Peace is not a banal or generic word: it is a word strongly connected to God himself. To say “peace” in Sarajevo gives it a grave and binding significance. The religious leaders of this land know that peace is a painful word, but it is also the yearning of their people, as well as a gift of God.
Since 1986, John Paul II, in a world still marked by the cold war, reasserted the unbreakable bond between religions and peace. For this reason, in 1986, he summoned the religious leaders to Assisi to pray together for peace: "More perhaps than ever before in history - he said - the intrinsic link between an authentic religious attitude and the great good of peace has become evident to all". In this spirit (this has been the commitment of the Community of Sant'Egidio) we have walked, year after year, since 1986, in many cities of the world, convinced that the spiritual dimension is crucial in overcoming war, ethnicism, fundamentalism and fanaticism. An authentic religious attitude, and peace, are connected to each other. But it is necessary to show, even physically, that people who are different are together.
A companion of our path since 1987, Cardinal Carlo Maria Martini, who passed away a few days ago - and I turn to this great teacher in grateful thought - said at the end of the meeting in Milan in 1993:
"... from the coming together of different religious paths, comes a great help to move in a less self-centered fashion, more capable of grasping the complexity of life and of the world. We become also more capable of seeking, together, the solutions to impossible conflicts. There is no future in war... There is no hope that wars will be silent unless the heart of man changes. There is no strength more powerful that the weakness of prayer".
Prayer is a humble and powerful strength. This is why our meetings are embedded in prayer. There is great value in the meeting of women and men of religion, when a liturgy of friendship and of dialogue takes place, when people pray one beside the other. Indeed, one beside the other, and never again one against the other, such as happened in the past! To be together, then, becomes a prophecy and an indication of a world of peace, delegitimizing ethnic clashes, as well as clashes of civilizations and of religions: this is the civilization of living together.
In more than 25 years along the path of the spirit of Assisi, we have experienced how spiritual strength fosters true peace. It is a weak strength, that has neither weapons nor resources, but it is real nonetheless and, in its own way, powerful. Religions change men and women from within, giving rise to a peaceful attitude. They speak to women and men, starting from everyone's conscience. An Islamic mystic, Jalal al Din Rumi, wrote: "The first struggle is with oneself, purifying one's nature. Begin with yourself". A wise Jew, Martin Buber, taught: "The Archimedean point from which I can raise the world is the changing of my own self". Men and women who change themselves, change the world and establish peace. This is what is needed in our daily lives, as well as in politics.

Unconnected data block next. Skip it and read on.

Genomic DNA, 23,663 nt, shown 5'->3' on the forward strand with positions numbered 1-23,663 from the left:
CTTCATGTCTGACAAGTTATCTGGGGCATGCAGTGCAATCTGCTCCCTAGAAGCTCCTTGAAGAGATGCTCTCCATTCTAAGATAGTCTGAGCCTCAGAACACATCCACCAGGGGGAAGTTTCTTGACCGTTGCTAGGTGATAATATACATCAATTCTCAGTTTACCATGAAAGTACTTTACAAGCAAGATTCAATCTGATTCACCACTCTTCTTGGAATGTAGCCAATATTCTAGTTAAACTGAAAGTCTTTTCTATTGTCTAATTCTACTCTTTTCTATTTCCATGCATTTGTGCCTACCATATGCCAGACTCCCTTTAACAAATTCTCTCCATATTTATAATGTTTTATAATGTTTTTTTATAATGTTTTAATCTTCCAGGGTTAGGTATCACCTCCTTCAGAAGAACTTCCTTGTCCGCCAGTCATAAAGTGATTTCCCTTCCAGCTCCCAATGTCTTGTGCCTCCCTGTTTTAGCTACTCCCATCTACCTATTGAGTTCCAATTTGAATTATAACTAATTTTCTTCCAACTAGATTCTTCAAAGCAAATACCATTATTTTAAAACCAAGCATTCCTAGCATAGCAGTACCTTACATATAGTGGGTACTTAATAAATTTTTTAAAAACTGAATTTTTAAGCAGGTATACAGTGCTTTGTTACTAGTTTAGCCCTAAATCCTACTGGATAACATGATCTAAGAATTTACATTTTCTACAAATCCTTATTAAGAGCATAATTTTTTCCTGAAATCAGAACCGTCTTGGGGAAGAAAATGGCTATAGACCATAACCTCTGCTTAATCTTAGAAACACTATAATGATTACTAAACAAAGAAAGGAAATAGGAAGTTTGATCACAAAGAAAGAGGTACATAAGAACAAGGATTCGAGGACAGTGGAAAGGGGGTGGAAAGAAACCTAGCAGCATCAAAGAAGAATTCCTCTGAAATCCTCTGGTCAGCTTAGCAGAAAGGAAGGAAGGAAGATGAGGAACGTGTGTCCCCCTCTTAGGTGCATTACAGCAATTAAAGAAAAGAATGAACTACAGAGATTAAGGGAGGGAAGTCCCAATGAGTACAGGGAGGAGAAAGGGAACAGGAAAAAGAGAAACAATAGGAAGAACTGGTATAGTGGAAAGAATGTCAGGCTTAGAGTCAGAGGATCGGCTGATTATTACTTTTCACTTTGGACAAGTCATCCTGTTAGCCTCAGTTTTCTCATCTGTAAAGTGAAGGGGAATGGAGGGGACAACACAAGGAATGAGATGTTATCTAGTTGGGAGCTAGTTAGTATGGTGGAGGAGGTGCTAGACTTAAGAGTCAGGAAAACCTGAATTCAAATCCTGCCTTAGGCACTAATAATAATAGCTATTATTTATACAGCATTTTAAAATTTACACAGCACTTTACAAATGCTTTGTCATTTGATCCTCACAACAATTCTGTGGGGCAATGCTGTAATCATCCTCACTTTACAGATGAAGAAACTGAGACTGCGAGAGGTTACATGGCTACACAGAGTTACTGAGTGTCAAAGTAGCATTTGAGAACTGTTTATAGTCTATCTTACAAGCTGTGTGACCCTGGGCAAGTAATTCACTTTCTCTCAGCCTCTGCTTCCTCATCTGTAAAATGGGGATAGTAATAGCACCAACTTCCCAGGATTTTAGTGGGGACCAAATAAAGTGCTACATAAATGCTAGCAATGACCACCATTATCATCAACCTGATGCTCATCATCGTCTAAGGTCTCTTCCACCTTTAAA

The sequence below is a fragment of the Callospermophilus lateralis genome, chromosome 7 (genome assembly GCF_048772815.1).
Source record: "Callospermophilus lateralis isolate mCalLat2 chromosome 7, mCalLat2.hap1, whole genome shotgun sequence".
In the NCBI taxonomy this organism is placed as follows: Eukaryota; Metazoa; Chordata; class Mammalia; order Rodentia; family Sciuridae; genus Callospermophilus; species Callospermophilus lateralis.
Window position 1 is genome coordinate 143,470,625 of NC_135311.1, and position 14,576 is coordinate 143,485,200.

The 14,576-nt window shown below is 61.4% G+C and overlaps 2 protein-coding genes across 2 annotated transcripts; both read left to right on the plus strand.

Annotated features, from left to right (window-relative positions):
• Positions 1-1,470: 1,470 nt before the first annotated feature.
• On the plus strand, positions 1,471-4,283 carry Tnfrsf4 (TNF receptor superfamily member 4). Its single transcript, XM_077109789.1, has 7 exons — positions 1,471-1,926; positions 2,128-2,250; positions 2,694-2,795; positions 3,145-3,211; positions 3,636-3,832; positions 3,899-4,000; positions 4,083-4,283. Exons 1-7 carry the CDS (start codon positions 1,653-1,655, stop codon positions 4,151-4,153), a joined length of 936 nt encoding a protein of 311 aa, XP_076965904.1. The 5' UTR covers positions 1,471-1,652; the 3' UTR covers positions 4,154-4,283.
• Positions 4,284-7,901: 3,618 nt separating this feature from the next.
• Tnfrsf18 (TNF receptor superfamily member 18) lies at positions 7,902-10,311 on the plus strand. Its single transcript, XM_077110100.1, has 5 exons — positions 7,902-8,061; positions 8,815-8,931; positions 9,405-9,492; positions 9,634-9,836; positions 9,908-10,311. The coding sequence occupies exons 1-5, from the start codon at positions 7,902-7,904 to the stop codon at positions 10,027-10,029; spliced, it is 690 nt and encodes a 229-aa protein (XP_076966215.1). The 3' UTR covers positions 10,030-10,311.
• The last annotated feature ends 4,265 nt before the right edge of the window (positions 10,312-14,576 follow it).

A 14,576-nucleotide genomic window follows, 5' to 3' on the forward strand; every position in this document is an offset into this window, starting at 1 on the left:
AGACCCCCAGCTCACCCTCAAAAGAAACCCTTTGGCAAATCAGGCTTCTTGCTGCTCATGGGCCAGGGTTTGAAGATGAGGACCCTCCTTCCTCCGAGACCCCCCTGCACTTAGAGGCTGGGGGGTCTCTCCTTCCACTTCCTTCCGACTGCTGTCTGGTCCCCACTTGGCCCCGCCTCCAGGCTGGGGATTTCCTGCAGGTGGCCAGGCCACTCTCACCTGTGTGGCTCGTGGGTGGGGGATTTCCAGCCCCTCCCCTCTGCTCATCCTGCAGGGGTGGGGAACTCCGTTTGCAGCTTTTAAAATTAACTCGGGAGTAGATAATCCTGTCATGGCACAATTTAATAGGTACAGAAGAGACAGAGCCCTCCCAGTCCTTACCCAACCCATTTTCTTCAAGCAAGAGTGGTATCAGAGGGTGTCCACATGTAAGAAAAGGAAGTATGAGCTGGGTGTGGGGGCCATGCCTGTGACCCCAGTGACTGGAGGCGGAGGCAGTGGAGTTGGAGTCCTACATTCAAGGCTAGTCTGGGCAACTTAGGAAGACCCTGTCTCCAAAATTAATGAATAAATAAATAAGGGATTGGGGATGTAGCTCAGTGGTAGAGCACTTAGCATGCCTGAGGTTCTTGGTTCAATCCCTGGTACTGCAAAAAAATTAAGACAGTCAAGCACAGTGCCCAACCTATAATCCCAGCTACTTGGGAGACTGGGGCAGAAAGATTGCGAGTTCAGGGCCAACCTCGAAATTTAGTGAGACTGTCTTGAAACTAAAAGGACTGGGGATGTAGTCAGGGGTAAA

Different people will be mixing more and more with each other. Frontiers will not stop the movements of history, accelerated in the era of globalization: different peoples grow closer and start living together. Emigration is proof to this movement of approach, which has created in Europe (and not only) unprecedented stories of coexistence, unthought-of neighbourhood relations. Human beings, driven by necessity and by history, go and live close to others. Are these coexistences dangerous then? Are they destined to tragic divorces or permanent conflict? Living together must become a destiny of peace.
Creating this future is the great task of religions, who teach how, to the eyes of God, men and women are equal, and their diversity does not change their equality in humankind. Men and women are, at the same time, equal and different. Religions are aware of this, and must tell it to the ears of every man and every woman, and to the hearts and minds of peoples. We say this, being a caravan of humble experts in humanity. We say this and live it in Sarajevo, with the help of so many of our friends. We live it in the construction of Europe, which was born from believers, and which is represented here by men of value and spirit, such as President Van Rompuy and President Monti.
John Chrisostom expressed the dream of religions: "Let us then show a new life; let us make earth a heaven...". It is a challenge posed to believers. Through the quality of human life, earth can be transformed. Neither with the heavens of ideologies, nor through revolutions. Indeed religions teach how to live that keyword that is responsibility: a personal word, fearsome, dynamic, creator of immense energies.
We have suffered tragedies, but we have gone a long way, as we see from the beautiful image of believers gathered here together. We have started to encounter different peoples in a more humane way. Religions may help us grow in this more humane knowledge. As Patriarch Athenagoras, who had been through the World War in the Balkans, said, I quote:
"I have met the Slavs. I have observed the Germans and the Austrians. I have lived... with the French. All peoples are good. Each deserves respect and admiration. I have seen men and women suffer. They all need love. If they are evil, it is because they have never met true love... I also know there are darker, demonic forces, which sometimes seize men and peoples... But the love of God is stronger than hell".
Religions witness all of this. The future will make us geographically closer. We need to prepare to be close spiritually, because we are so different, yet so similar. If one does so, living together in peace will be the future.